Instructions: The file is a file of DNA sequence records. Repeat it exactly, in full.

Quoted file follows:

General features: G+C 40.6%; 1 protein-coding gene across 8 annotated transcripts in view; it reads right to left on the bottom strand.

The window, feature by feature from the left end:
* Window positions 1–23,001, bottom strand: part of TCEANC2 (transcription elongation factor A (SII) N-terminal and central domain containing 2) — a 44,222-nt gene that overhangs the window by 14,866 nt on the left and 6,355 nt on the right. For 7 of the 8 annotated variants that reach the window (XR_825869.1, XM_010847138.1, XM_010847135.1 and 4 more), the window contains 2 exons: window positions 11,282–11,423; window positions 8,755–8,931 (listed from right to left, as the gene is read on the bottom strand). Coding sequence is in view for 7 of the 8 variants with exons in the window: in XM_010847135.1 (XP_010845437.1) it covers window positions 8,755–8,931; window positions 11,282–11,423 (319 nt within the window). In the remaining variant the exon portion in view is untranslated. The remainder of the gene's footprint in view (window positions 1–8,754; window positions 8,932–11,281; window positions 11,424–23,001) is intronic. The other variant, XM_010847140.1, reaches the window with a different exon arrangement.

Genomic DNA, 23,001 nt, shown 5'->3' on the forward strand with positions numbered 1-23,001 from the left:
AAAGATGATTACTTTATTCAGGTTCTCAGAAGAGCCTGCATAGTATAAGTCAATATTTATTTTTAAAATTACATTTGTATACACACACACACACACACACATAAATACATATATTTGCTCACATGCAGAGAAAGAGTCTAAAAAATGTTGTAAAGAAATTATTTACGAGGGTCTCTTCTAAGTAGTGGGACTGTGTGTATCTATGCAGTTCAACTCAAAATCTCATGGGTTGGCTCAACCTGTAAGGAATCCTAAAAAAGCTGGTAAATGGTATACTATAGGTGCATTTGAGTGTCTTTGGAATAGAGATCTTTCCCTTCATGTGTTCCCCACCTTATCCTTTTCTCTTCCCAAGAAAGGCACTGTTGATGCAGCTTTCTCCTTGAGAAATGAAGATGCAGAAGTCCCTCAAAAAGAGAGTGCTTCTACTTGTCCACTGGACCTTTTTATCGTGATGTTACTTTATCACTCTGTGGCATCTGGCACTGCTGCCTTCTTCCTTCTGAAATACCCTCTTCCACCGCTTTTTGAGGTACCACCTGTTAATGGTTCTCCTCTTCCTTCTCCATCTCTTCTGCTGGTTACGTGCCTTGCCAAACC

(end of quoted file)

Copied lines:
General features: G+C 40.6%; 1 protein-coding gene across 8 annotated transcripts in view; it reads right to left on the bottom strand.

The window, feature by feature from the left end:
* Window positions 1–23,001, bottom strand: part of TCEANC2 (transcription elongation factor A (SII) N-terminal and central domain containing 2) — a 44,222-nt gene that overhangs the window by 14,866 nt on the left and 6,355 nt on the right. For 7 of the 8 annotated variants that reach the window (XR_825869.1, XM_010847138.1, XM_010847135.1 and 4 more), the window contains 2 exons: window positions 11,282–11,423; window positions 8,755–8,931 (listed from right to left, as the gene is read on the bottom strand). Coding sequence is in view for 7 of the 8 variants with exons in the window: in XM_010847135.1 (XP_010845437.1) it covers window positions 8,755–8,931; window positions 11,282–11,423 (319 nt within the window). In the remaining variant the exon portion in view is untranslated. The remainder of the gene's footprint in view (window positions 1–8,754; window positions 8,932–11,281; window positions 11,424–23,001) is intronic. The other variant, XM_010847140.1, reaches the window with a different exon arrangement.

Genomic DNA, 23,001 nt, shown 5'->3' on the forward strand with positions numbered 1-23,001 from the left:
AAAGATGATTACTTTATTCAGGTTCTCAGAAGAGCCTGCATAGTATAAGTCAATATTTATTTTTAAAATTACATTTGTATACACACACACACACACACACATAAATACATATATTTGCTCACATGCAGAGAAAGAGTCTAAAAAATGTTGTAAAGAAATTATTTACGAGGGTCTCTTCTAAGTAGTGGGACTGTGTGTATCTATGCAGTTCAACTCAAAATCTCATGGGTTGGCTCAACCTGTAAGGAATCCTAAAAAAGCTGGTAAATGGTATACTATAGGTGCATTTGAGTGTCTTTGGAATAGAGATCTTTCCCTTCATGTGTTCCCCACCTTATCCTTTTCTCTTCCCAAGAAAGGCACTGTTGATGCAGCTTTCTCCTTGAGAAATGAAGATGCAGAAGTCCCTCAAAAAGAGAGTGCTTCTACTTGTCCACTGGACCTTTTTATCGTGATGTTACTTTATCACTCTGTGGCATCTGGCACTGCTGCCTTCTTCCTTCTGAAATACCCTCTTCCACCGCTTTTTGAGGTACCACCTGTTAATGGTTCTCCTCTTCCTTCTCCATCTCTTCTGCTGGTTACGTGCCTTGCCAAACC